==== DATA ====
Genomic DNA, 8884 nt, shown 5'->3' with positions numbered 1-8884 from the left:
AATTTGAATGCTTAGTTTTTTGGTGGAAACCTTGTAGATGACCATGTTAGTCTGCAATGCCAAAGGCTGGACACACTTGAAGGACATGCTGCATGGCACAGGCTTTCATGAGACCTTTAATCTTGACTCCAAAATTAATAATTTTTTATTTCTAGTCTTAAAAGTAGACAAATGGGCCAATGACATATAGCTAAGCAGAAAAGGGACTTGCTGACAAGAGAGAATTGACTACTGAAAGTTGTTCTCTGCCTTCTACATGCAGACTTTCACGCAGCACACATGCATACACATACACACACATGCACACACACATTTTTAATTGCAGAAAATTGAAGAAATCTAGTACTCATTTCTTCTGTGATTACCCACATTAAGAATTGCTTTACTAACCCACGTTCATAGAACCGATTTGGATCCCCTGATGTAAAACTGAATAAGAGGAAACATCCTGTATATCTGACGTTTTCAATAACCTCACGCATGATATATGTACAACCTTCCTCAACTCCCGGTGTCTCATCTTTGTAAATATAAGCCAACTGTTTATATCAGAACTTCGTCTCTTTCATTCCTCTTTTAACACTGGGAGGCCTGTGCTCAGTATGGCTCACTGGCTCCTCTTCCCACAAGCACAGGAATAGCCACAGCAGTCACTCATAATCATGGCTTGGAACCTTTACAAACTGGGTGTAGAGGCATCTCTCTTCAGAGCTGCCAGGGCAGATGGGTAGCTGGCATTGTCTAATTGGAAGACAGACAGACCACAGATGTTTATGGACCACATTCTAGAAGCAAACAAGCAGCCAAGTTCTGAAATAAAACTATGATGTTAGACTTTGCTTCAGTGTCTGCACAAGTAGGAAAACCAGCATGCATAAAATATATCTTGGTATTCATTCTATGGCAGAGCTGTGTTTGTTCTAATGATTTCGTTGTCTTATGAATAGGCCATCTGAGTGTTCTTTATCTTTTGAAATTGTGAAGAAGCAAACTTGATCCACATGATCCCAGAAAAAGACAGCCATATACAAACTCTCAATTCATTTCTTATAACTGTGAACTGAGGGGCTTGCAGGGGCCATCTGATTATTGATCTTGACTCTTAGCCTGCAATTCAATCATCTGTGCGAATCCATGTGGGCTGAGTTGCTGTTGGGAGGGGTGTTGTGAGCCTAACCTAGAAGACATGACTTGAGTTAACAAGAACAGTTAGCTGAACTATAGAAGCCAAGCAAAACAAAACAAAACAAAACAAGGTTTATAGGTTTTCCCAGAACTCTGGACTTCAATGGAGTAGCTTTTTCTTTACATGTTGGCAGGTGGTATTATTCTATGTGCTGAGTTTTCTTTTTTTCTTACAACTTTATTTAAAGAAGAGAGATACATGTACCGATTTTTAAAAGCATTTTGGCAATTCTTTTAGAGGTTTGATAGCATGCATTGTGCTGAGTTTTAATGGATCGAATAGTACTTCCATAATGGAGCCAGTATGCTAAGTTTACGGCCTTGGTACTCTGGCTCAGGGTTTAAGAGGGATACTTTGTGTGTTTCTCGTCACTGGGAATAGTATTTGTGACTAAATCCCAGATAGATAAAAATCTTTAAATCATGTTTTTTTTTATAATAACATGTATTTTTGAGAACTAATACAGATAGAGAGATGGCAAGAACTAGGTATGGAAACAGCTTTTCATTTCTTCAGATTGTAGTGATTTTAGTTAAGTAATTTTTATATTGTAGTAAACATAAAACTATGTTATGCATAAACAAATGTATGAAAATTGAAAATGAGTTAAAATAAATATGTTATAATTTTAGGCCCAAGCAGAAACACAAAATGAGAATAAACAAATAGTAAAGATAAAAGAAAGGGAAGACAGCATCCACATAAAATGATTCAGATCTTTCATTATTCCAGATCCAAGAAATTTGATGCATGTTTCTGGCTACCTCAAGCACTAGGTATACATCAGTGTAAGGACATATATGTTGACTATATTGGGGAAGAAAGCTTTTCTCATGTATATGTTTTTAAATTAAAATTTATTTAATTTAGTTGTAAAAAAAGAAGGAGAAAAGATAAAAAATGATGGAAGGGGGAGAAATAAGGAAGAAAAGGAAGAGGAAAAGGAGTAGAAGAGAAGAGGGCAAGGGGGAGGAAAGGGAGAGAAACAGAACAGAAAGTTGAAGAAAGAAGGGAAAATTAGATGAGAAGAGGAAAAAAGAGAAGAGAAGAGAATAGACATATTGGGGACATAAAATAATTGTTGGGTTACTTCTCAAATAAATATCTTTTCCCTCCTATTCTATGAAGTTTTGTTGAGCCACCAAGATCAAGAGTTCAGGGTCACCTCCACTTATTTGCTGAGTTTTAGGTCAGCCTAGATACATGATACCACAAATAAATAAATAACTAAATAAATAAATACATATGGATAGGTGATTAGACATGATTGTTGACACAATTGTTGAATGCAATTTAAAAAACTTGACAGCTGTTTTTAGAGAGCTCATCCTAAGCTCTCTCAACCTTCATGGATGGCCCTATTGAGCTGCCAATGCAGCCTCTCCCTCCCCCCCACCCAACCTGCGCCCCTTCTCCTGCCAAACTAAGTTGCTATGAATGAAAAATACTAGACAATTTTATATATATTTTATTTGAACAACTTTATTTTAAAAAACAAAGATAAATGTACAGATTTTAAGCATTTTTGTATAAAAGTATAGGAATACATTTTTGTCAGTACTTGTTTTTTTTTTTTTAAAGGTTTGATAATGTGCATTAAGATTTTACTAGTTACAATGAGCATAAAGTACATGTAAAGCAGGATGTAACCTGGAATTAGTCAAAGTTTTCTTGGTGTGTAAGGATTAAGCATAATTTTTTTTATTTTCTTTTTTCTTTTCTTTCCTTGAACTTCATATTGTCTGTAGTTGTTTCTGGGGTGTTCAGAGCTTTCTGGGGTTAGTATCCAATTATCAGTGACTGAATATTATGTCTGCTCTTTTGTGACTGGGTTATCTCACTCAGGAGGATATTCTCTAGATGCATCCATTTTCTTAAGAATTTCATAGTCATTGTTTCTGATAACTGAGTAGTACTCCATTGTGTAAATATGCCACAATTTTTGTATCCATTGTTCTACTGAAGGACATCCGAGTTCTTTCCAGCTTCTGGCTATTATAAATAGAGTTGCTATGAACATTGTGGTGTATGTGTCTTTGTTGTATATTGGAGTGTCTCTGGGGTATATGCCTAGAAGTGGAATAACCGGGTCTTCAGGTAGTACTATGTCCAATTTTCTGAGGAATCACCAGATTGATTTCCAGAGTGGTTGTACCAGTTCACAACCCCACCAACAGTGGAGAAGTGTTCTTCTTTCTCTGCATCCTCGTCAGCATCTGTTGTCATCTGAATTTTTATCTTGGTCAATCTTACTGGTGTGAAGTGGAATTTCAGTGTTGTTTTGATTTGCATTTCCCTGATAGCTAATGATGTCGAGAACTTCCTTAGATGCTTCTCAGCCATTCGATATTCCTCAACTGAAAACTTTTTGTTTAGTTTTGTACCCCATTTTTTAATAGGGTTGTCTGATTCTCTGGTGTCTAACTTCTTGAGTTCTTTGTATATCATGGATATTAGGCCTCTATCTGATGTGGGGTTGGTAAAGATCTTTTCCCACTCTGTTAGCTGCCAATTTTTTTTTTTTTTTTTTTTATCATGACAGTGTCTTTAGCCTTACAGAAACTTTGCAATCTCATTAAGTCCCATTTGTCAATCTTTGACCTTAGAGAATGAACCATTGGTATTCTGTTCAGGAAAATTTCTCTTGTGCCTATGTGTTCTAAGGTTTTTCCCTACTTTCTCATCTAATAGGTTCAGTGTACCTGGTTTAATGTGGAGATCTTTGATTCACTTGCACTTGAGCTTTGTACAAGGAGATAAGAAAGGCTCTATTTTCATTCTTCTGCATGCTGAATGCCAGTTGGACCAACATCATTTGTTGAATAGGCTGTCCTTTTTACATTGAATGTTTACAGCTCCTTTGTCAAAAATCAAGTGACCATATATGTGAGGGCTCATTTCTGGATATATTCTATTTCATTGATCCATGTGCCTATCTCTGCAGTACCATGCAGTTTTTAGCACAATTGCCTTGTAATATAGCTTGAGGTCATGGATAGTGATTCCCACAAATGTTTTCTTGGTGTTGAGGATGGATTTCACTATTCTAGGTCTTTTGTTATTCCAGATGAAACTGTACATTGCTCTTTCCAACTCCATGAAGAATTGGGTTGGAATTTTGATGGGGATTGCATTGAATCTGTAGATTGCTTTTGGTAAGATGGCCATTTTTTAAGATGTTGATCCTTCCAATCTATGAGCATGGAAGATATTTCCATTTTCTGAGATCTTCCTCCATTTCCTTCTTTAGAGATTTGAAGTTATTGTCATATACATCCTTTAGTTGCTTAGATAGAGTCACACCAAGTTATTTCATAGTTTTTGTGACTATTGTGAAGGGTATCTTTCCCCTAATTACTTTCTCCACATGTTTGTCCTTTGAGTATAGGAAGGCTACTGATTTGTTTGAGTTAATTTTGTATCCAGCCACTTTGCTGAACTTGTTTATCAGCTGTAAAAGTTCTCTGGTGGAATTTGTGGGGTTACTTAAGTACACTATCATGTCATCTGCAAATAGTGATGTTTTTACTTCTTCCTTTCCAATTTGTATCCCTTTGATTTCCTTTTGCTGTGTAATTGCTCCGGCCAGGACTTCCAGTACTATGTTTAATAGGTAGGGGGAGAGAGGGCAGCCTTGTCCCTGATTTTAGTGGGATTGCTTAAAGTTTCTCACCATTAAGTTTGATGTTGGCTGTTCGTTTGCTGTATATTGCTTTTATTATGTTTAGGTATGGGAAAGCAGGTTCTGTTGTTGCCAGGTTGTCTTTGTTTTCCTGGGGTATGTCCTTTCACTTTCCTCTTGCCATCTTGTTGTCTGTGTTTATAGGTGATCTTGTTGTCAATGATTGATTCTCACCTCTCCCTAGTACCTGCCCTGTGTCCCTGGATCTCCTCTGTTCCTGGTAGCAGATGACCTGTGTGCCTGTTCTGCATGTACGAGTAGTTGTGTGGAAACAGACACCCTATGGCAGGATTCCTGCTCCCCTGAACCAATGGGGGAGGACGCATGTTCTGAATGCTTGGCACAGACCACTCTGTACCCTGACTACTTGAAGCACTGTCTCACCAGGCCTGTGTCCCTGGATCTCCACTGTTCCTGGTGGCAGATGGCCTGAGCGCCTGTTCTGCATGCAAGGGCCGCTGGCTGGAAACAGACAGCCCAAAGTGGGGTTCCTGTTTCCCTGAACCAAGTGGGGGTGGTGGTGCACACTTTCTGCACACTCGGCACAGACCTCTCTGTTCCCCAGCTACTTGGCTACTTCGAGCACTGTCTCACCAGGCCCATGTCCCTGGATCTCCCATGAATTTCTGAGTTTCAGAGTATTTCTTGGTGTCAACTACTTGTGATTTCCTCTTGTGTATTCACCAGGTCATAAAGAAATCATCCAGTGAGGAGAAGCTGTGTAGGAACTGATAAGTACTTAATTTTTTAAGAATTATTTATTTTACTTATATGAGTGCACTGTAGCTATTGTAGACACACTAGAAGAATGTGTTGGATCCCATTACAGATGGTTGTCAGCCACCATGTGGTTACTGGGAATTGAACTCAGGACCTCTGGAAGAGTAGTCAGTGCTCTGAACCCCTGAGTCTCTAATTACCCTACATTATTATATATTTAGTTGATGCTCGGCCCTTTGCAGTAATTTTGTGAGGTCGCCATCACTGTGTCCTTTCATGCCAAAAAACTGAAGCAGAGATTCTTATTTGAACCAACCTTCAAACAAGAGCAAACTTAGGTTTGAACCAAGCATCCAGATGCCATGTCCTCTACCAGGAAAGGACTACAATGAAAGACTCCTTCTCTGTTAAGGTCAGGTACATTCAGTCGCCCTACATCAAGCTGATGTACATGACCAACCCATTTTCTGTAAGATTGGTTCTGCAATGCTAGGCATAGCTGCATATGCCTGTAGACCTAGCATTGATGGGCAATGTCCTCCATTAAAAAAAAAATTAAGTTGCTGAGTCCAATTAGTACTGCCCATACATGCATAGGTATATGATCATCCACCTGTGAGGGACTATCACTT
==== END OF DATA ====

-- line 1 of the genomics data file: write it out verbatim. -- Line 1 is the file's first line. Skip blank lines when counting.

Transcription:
Genomic DNA, 8884 nt, shown 5'->3' with positions numbered 1-8884 from the left: